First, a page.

E.g., 07/01/2015
E.g., 07/01/2015

International Program

International Program

Moyan Brenn

Despite the broad appeal of the concept of "mainstreaming" in integration policy in Europe, few agree on its exact meaning. This report synthesizes the findings of the UPSTREAM project's country case studies, which examined the extent to which governments in France, the Netherlands, Poland, Spain, and the United Kingdom are employing mainstreaming to meet the needs of rapidly diversifying populations.

Steve Gumaer

MPI's Transatlantic Council on Migration convened its thirteenth plenary meeting to propose innovative solutions to address the increasing strains on the global protection system amid huge displacement. This Council Statement highlights the need for national governments and international actors to respond proactively to rising displacement and to look beyond the care-and-maintenance model of protection and help the long-term displaced find their economic and social footing.

A. Webster/UNHCR

There has been growing international recognition that continued movement and migration often play an important role in shaping refugees' lives after their initial flight. This report considers the extent to which labor migration is being used—or could be used in the future—to strengthen the international refugee protection regime and facilitate durable solutions for more refugees, many of whom have been displaced for many years.

M. Savary/UNHCR

The majority of the 51 million people displaced in the world today are in protracted situations, forcing them to live in limbo for years. This policy brief by the UN Deputy High Commissioner for Refugees argues for long-term development solutions and a new narrative that emphasizes refugees' potential to contribute to host and origin communities through their own human capital, transnational connections, and dedicated international assistance.

B. Sokol/UNHCR

Today's refugee protection regime, established in the aftermath of World War II, is ill-equipped to meet the protection needs of contemporary displacement situations. This report explores the main sources of strain on the existing system of protection, and examines the two most promising avenues for strengthening the system: development- and mobility-focused approaches.

S. Baldwin/UNHCR

More than 1.7 million Syrian refugees lived in Turkey as of mid-March 2015, making this the world's largest community of Syrians displaced by the conflict in their country. This report provides an overview of Turkey's changing migration landscape and the position of Syrian refugees in Turkey today, along with policy recommendations given the likelihood of long-term or permanent displacement for Syrians.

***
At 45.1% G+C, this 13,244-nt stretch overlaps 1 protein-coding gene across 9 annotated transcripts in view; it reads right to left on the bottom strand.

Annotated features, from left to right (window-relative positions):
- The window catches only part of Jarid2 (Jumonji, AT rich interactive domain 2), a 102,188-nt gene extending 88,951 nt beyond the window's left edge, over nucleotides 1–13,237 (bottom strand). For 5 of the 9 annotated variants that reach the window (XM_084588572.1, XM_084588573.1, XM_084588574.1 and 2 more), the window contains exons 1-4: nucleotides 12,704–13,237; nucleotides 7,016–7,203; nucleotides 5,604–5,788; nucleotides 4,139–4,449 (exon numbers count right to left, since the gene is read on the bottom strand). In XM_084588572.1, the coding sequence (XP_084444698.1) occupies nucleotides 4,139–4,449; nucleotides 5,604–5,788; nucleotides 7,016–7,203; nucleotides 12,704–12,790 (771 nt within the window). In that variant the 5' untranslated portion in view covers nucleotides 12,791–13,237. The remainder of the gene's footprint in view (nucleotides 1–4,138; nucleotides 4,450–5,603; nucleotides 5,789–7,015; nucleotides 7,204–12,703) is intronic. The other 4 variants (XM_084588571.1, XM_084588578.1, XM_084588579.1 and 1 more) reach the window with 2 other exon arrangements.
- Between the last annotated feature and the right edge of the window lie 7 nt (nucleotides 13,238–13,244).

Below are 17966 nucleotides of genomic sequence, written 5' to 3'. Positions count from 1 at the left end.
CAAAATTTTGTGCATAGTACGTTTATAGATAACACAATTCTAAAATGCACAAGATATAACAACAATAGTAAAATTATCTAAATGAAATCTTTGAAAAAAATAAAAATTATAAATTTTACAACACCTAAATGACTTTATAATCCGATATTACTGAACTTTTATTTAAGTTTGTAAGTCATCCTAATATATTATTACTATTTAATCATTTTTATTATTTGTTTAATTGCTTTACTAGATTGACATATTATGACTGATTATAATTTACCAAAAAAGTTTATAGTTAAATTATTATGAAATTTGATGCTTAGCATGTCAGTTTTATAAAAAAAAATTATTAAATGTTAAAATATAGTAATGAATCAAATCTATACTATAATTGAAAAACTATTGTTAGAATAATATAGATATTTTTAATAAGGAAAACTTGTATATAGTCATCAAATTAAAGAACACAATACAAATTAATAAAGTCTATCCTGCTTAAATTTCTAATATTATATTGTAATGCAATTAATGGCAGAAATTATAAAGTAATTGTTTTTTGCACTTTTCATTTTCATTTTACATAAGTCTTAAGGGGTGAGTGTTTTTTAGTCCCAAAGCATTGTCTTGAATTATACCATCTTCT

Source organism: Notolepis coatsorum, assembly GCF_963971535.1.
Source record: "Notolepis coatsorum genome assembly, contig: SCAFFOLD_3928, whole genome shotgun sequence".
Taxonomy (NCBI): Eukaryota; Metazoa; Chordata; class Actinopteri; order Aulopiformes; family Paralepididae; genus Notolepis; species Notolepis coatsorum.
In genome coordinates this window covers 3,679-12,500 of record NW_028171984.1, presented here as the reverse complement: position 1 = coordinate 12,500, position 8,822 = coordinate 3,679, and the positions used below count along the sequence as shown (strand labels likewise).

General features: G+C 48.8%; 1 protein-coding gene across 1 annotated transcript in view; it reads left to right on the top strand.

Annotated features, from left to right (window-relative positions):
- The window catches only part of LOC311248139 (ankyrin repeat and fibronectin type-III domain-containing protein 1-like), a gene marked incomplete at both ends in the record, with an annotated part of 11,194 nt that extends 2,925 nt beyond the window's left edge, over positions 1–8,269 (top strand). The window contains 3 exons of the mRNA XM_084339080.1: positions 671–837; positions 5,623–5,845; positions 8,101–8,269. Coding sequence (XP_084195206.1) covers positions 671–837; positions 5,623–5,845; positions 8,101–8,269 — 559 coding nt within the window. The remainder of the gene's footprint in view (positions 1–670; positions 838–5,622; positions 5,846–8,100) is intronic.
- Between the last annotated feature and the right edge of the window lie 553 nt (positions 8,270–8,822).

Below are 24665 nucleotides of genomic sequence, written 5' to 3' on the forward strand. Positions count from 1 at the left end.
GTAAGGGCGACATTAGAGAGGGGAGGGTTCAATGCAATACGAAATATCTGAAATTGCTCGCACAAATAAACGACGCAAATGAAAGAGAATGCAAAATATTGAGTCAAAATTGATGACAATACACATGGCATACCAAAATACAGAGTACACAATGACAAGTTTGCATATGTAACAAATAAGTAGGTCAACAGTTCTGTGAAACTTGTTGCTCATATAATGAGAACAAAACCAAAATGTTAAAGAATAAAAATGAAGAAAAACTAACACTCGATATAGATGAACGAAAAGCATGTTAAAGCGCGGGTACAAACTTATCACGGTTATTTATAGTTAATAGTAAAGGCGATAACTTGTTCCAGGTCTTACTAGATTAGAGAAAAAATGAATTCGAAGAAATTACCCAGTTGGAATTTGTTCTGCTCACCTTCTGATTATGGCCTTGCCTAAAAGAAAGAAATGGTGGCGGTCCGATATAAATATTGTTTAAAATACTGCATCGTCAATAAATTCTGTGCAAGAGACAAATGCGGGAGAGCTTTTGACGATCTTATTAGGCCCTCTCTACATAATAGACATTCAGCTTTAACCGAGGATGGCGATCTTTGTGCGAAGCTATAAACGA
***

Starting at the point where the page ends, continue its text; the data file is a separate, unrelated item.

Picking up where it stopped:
Recent Activity

Reports
September 2011
By Kathleen Newland
Reports
August 2011
By Marc R. Rosenblum and Kate Brick
Reports
June 2011
By Demetrios G. Papademetriou and Madeleine Sumption
Reports
June 2011
By Kate Brick, A.E. Challinor, and Marc R. Rosenblum

Pages

Reports
April 2008
By Rainer Bauböck
Reports
April 2008
By Demetrios G. Papademetriou, Annette Heuser, and Hans Martens
Reports
April 2008
By Thomas Faist and Jürgen Gerdes
Reports
October 2007
By Deborah W. Meyers, Rey Koslowski, and Susan Ginsburg
Reports
October 2007
By Jonathan Laurence

Pages

Recent Activity

Reports
August 2011

Migration to the United States from Mexico and Central America’s Northern Triangle (El Salvador, Guatemala, and Honduras) has accelerated in the last four decades. This increase has been driven by economic opportunities and facilitated by social networks of friends and family already in the United States.

Reports
July 2011

The United States has historically offered unparalleled economic opportunity to successive generations of immigrants and their children, poised to play an increasing role in the U.S. economy. But the lasting impact of job loss and slower growth over the next decade will translate into fewer opportunities for workers—and immigrants may prove the most vulnerable.

Reports
July 2011

European dominance in U.S. immigration flows has decreased significantly since World War II, a result of economic, demographic, and policy trends on both sides of the Atlantic. Today, migration from European Union Member States to the United States, while small, is characterized by a substantial numbers of European scientists, professionals, and businesspeople.

Reports
June 2011

Since 1970, the immigrant populations from Mexico and Central America living in the United States have increased significantly: rising by a factor of 20 even as the total U.S. immigrant population increased four-fold over the period. This demographic report examines the age, educational, and workforce characteristics of these immigrants.

Reports
June 2011

The exponential growth of international travel since the 1960s has left border management systems worldwide struggling to keep up and has exposed weaknesses in states’ abilities to effectively manage their borders, especially regarding terrorist attacks, human trafficking, and illegal migration.

Reports
June 2011

The report examines U.S. immigration and international development policies, which have unique objectives and respond to distinct political and administrative constraints, and points out that international development has never been a U.S. immigration policy objective; nonetheless, it is an unintended consequence.

Books
June, 2011

This edited volume addresses the impact of the economic crisis in seven major immigrant-receiving countries: the United States, Germany, Ireland, Portugal, Spain, Sweden, and the United Kingdom. 

Reports
June 2011

Drawing on experiences from Asia, Europe, North America, and the Pacific region, this report presents eight strategies that represent best practices developed by immigrant-receiving countries to increase the economic contributions of immigration.

Pages